"Do you like spicy?" asks Shayne Chapman, confidently navigating the menu at HFX Sports Bar without actually looking at it. "What I found to be the spiciest here is habanero lime dry rub with Sriracha honey butter. A combo of those two is insane. It's a little too hot for me sometimes."
Like a keen tour guide directing a wide-eyed out-of-towner, he knows the way without ever having to whip out the map. That's because he's the dedicated reviewer behind halifaxwingman.com, a site devoted to chicken wings that he's been running for five and a half years. Last week he posted his monumental 100th review. So, when The Wingman gives you a recommendation, you take it.
"I'll get a pound of sea salt and lime dry rub and barbecue honey bacon on the side please," says Chapman. "That'll be awesome, thank you."
He can't remember the first time he ate a chicken wing, though he wishes he had a better story than that. He says the tiny, messy, boney snack has just always been a go-to for him and the best reason he can think of is the social aspect—it gathers people. The common routine of heading out after work for wings and a drink or two is actually what spawned his popular, no-frills food blog, not an undying love for the finger food itself.
"A buddy of mine, Frank, years ago—I guess over five years ago now—we used to go for wings every Wednesday or Thursday, the same spot constantly," says Chapman. "Wings, beer, whatever."
Until they didn't. One night, for no particular reason, Chapman and Frank decided to switch it up and check out a different pub.
"We tried the wings and they were like night and day, just completely different. So from there I wanted to find—is there any information? Where are different wing places? How are they? Because to me initially it's like, wings are wings right?"
Apparently not. Thanks to the change in routine, he started keeping track of where he ate, and what was good—he admits it was mostly for himself, at first. And then on Tuesday, September 21, 2010, he made his first public declaration, setting a high bar by giving Pogue Fado a perfect score.
"They're the only place that's ever gotten a five out of five," says Chapman of the bar, which closed in 2013. "I think with Pogue the breading was amazing—they were breaded really well, and it had some flavour to it. For overall quality, they were juicy, plump wings. Sauce selection was good. Service was awesome. And size—they were a good-sized wing. They checked all of the boxes."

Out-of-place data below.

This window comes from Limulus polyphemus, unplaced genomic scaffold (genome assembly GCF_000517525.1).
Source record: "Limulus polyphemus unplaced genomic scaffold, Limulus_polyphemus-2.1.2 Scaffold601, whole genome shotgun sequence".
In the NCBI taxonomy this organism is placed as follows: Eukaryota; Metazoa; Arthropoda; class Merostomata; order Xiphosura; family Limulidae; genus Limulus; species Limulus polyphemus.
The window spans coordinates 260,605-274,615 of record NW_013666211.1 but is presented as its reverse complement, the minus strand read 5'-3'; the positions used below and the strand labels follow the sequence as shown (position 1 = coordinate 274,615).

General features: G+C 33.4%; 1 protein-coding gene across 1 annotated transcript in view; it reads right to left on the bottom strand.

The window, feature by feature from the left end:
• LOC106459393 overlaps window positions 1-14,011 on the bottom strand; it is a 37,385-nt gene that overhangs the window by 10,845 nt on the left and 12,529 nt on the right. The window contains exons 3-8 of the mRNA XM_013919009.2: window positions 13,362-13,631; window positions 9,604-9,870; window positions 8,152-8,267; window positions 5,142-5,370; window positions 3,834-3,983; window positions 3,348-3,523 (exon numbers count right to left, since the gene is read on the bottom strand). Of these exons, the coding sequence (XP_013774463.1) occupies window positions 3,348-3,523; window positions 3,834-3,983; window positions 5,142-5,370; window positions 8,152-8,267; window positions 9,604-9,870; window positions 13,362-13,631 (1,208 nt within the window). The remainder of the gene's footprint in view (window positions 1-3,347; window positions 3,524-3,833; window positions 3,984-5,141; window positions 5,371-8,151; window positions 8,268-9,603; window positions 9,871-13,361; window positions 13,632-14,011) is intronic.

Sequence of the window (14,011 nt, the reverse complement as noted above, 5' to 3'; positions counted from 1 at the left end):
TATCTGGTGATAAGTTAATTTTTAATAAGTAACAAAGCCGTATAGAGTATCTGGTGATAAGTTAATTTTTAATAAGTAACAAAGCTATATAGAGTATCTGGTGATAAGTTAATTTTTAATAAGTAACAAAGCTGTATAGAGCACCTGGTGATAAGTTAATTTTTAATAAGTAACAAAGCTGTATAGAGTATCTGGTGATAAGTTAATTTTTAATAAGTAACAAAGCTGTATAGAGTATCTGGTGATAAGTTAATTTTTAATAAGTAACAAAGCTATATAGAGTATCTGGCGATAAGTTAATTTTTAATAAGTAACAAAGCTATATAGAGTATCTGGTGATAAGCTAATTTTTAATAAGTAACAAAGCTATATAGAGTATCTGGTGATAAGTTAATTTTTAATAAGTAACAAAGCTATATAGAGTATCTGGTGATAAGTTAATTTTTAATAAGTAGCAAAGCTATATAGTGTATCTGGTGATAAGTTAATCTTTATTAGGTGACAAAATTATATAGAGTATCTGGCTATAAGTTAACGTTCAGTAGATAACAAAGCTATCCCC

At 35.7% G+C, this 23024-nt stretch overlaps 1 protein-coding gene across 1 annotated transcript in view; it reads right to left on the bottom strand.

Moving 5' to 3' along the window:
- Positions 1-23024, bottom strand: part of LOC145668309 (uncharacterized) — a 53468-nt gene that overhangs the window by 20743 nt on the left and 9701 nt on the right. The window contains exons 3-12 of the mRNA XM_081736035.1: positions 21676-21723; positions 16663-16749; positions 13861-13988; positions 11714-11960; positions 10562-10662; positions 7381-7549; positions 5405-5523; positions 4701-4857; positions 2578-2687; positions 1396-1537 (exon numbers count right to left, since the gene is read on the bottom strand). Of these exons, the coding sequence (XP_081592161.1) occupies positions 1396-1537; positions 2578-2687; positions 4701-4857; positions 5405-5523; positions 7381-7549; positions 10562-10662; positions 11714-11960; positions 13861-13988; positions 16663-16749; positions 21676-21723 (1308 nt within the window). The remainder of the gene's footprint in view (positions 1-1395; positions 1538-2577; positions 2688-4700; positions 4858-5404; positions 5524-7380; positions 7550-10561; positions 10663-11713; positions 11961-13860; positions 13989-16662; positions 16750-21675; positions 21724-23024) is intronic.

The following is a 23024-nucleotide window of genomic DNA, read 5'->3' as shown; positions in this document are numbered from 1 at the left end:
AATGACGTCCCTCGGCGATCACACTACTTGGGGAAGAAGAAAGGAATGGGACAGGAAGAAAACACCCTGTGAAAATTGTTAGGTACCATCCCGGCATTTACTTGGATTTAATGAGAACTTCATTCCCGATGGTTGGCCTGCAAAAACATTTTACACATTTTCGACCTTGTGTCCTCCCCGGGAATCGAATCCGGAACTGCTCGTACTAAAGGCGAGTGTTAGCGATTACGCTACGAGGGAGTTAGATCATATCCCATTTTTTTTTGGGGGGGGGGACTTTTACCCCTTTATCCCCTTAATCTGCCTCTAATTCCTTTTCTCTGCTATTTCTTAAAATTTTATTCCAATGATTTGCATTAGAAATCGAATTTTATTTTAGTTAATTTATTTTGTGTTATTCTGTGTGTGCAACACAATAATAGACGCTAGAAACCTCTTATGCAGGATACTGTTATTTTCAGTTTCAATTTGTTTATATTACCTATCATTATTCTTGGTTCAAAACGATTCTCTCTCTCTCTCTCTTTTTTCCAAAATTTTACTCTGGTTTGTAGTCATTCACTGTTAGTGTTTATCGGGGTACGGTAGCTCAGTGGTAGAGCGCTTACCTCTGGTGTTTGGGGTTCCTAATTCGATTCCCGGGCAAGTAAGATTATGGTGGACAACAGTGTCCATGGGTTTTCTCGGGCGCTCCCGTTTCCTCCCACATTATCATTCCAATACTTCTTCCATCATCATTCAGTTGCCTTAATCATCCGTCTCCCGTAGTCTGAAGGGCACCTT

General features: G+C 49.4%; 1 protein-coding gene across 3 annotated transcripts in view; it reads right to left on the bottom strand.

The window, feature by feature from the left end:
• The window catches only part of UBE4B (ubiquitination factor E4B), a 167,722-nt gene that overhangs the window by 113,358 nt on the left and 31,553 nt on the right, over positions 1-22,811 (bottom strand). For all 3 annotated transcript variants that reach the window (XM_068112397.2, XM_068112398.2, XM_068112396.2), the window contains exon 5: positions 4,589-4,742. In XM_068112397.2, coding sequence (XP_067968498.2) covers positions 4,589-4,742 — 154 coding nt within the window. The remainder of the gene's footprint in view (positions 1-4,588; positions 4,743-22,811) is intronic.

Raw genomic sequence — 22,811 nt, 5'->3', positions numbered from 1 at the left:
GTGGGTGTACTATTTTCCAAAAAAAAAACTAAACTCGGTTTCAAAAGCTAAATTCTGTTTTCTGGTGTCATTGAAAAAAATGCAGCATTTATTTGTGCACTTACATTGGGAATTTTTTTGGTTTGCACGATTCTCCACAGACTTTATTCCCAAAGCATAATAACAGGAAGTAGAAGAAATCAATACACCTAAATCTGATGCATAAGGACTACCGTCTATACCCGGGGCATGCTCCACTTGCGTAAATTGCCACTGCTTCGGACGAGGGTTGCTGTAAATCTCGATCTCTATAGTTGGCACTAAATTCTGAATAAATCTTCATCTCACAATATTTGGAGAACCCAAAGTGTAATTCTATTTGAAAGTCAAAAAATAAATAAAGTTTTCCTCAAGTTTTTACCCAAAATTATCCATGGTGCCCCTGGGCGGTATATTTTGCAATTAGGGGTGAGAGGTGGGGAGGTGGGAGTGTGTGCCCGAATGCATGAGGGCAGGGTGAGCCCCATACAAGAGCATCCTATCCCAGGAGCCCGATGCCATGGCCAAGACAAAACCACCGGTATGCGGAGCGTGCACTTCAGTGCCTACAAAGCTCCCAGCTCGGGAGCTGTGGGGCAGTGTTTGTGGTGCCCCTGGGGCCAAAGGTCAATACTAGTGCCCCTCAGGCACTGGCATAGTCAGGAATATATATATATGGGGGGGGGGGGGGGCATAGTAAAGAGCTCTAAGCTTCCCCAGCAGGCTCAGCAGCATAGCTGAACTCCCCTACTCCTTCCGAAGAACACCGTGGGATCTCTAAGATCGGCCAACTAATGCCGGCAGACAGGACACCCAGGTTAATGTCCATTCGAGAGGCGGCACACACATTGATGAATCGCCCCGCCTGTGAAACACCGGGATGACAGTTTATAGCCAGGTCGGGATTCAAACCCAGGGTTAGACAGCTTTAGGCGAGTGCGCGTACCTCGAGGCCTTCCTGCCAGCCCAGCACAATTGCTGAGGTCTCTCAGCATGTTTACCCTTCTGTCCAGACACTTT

Those boxes are the basis for how the Wingman formats his reviews now—giving a rating out of five for the breading, overall quality, sauce selection, service and size, and taking the average score. And then there's the signature photo—a flat, a drumstick, a fork and a coin, "to make sure you have an accurate representation"—taken with his phone. He's the first to admit it's not a perfect system, and plans to re-work his grading rubric now that he's released his hundredth review. Thorough and methodical, it's a lot of wing content to take in at once.
"I'm not happy with it. It doesn't look good—it needs a coat of paint or something. I'm not a web developer," says Chapman of his site's design, or lack thereof. "But then I get people who are like, 'I went here based on your recommendation and things were awesome.' I really enjoy that part of it."
Though he's not reviewing on a regular schedule (review 99 came out in the summer), Chapman is still putting away his fair share of wings and tweeting about his experiences from @HalifaxWingman. He tries to get out once a week, at least, sometimes way more. It's still very much a hobby, but it's also become a service to the city's pub food nerds.
"So what's your preference, flats or the drumstick?" he asks, getting straight to the science of what makes a good wing in his books. The consensus around the table is flats, all the way. "I like requesting all-flats, I forgot to tonight. Some places can't do it, some places will. I never want to be a pain in the ass to ask for it."
Chapman tries to keep a relatively low profile, never announcing his presence at a restaurant. He takes his reviews seriously—which is why it took three trips to The Auction House before he posted review 100—and appreciates the feedback, and tips he gets from his readers.
"I really don't want the experience to be different for me than it would be for anyone else," he says. "I want to make sure if people are looking at them it's an accurate representation of a place. The reviews I do that are lower scoring are the hardest for me—because I feel like shit about it."
When the wings arrive, Chapman sticks to his sea salt and lime, dunking pieces into the plastic cup of bacon-y sauce at will. The wings are big—big enough that no one makes it through the full pound before throwing in the moist towelette. After some coaxing, he agrees to taste a drumstick coated in habanero lime rub—his own spicy recommendation.
"I don't claim to be able to take a lot of heat, I just like to go out and eat wings," he says, eyes watering. "Holy fuck that's hot."
Chapman says he'll never run out of material. And after years of pounding back pounds of wings, somehow he still isn't sick of them or tired of searching for the next Pogue Fado.
"It's just things like this," he says. "Coming out for a beer and some wings, just the enjoyment. I'm always excited, I really am."
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